16. Goats/fish integrated farming in the philippines.
AMBIO, 19, 8, 1990, pp. 408-410
This paper presents preliminary findings from the two 120-day fish-culture periods in a 240-day goat rearing cycle in the Philippines.
There is a government program for an effective approach to improving the quality of life of the people, not only in the urban communities but also in the rural areas through the livelihood project. The project is a centerpiece program and seeks to boost livelihood opportunities nationwide. Goat raising has become one of the priorities of the program. The small size of goats, their early maturation, inquisitive feeding habits and low capital investment must be exploited to spur development of intensive goat production including the utilization of the manure in fish culture.
The present project was initiated to determine the maximum rate of goat-manure loading and stocking density of Nile tilapia (Oreochromis niloticum) per unit area of fishpond and design a goat/fish integrated farming system that could give the highest economic return, with manure as the only added nutrient source.
This study was conducted in twelve 200 m2 fishponds. The goat houses had a floor area of 0.75 m x 1.5 m per goat and were built partially overhanging the surface of the pond.
An integrated farming system offers several potential advantages, i.e. increased productivity, greater income, improved cash flow, fuller employment, a better diet for the farmer and his family and the spread of both biological and economic risks, since two subsystems are involved as opposed to one in a single commodity farming system. This strategy, however, requires knowledge and management skills.
The major constraint for small-scale farmers involved in aquaculture is the shortage and high cost of pond fertilizer and commercial feeds for the fish.
In the Ilocos Region, Philippines, intensive goat raising is possible due to the high demand for chevron (goat meat) which is the main delicacy of the Ilocanos. Intensification is greatly limited by the problem of waste disposal. Many Ilocanos are engaged in small-scale aquaculture, but operations are hindered by the shortage and high cost of commercial feeds and fertilizer for their fish ponds. This goat/fish production trial described employ 0, 200, and 300 goats with fish-stocking densities of 10,000 and 20,000 of Nile tilapia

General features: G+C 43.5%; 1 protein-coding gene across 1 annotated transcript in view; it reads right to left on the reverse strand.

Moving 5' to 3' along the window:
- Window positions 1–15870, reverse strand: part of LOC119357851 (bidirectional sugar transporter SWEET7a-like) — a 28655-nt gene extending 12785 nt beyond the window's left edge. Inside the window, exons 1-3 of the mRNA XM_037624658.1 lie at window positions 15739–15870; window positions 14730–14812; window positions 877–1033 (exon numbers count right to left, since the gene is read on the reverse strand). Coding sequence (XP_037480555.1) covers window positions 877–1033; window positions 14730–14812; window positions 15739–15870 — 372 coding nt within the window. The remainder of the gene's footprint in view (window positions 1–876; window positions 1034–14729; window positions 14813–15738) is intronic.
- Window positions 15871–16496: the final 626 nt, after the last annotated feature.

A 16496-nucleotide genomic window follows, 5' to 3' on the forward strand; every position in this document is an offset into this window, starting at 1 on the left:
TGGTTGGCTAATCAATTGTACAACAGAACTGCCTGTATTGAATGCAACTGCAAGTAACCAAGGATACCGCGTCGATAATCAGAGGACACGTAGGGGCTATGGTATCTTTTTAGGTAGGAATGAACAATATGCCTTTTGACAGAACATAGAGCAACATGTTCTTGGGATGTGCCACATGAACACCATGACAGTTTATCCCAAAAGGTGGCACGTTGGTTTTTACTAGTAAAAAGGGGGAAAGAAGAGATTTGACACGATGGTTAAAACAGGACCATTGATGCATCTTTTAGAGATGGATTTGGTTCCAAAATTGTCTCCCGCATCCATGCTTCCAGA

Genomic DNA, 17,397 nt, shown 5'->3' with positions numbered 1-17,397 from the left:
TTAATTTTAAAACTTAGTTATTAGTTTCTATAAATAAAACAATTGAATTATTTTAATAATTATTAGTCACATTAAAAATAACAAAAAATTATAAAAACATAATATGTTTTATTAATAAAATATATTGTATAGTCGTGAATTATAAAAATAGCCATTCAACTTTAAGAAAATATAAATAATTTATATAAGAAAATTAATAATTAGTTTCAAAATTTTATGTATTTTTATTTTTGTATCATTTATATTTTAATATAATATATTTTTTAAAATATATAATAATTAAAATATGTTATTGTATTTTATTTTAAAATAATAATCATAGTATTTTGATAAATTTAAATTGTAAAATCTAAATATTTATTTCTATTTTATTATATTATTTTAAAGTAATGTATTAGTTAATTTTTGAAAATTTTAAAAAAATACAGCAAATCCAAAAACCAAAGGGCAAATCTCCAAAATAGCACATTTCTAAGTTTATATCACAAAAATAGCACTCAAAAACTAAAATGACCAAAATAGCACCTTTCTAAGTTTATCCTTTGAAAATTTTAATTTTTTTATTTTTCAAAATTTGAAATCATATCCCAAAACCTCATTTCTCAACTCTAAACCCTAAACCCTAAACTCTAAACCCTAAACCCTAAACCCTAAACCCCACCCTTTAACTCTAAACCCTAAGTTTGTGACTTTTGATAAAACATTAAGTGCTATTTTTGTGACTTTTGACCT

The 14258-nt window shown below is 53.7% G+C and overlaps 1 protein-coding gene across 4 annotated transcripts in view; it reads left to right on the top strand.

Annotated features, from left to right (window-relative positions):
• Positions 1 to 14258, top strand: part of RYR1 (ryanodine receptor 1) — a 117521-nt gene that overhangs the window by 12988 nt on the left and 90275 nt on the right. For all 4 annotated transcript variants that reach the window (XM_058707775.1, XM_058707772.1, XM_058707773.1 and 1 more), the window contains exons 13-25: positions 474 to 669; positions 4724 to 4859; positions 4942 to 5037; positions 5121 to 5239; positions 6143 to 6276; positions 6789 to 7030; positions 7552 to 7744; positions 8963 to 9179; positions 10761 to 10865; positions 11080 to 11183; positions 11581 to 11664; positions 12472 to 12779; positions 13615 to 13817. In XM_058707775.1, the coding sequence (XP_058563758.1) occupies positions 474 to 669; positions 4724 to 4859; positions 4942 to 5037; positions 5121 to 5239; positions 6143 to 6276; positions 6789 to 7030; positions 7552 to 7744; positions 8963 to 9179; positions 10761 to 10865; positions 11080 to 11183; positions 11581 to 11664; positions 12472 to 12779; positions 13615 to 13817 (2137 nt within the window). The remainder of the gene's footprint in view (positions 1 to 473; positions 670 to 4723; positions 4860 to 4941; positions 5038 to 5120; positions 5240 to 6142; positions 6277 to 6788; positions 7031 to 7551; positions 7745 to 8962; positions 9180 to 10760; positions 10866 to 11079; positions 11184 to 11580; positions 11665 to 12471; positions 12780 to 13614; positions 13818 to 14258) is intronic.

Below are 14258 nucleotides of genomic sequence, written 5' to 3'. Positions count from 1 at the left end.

(Oreochromis niloticus) per ha. The highest individual fish weight (78.05 g), in a 120-day fish-culture period, was recorded for the combination of 300 goats and 10,000 O. niloticus per ha, whereas the lowest gain (45.95 g) was obtained at the stocking density of 20,000 O. niloticus per ha without goat manure. The highest total fish yield of 1170 kg x ha 1 was recorded for a combination of 20,000 O. niloticus and 300 goats per ha. Currently, the goat manure loading per ha is increasing to 400, 500, and 600 goats.
Concluding in the two trials conducted, the growth of tilapia increased with the rate of goat manure loading. This indicates that the fish feed produced in the ponds with goat manure is being efficiency utilized by the fish biomass. The analysis shows that the highest net return of Philippine dollars 129872 was obtained from the 300 to 20,000 combination followed by the 300 to 10,000 per hectare (PD 108952.50). If the present trend in some local markets prevails where large fish fetch significantly higher prices than small-size fish, the 300 goat to 10,000 fish per hectare combination would be more profitable.
Raising goats and developing a family-level fishpond for small-scale use could help to decrease protein malnutrition.
The integration of goat with tilapia production is a means of establishing a sustainable farming system aimed at maximizing productivity and minimizing operational costs. There is great potential for this production as the demand for milk and meat is high.
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Africa, Rwanda, aquaculture, project, techniques, extension, organization, farm structure, USAID
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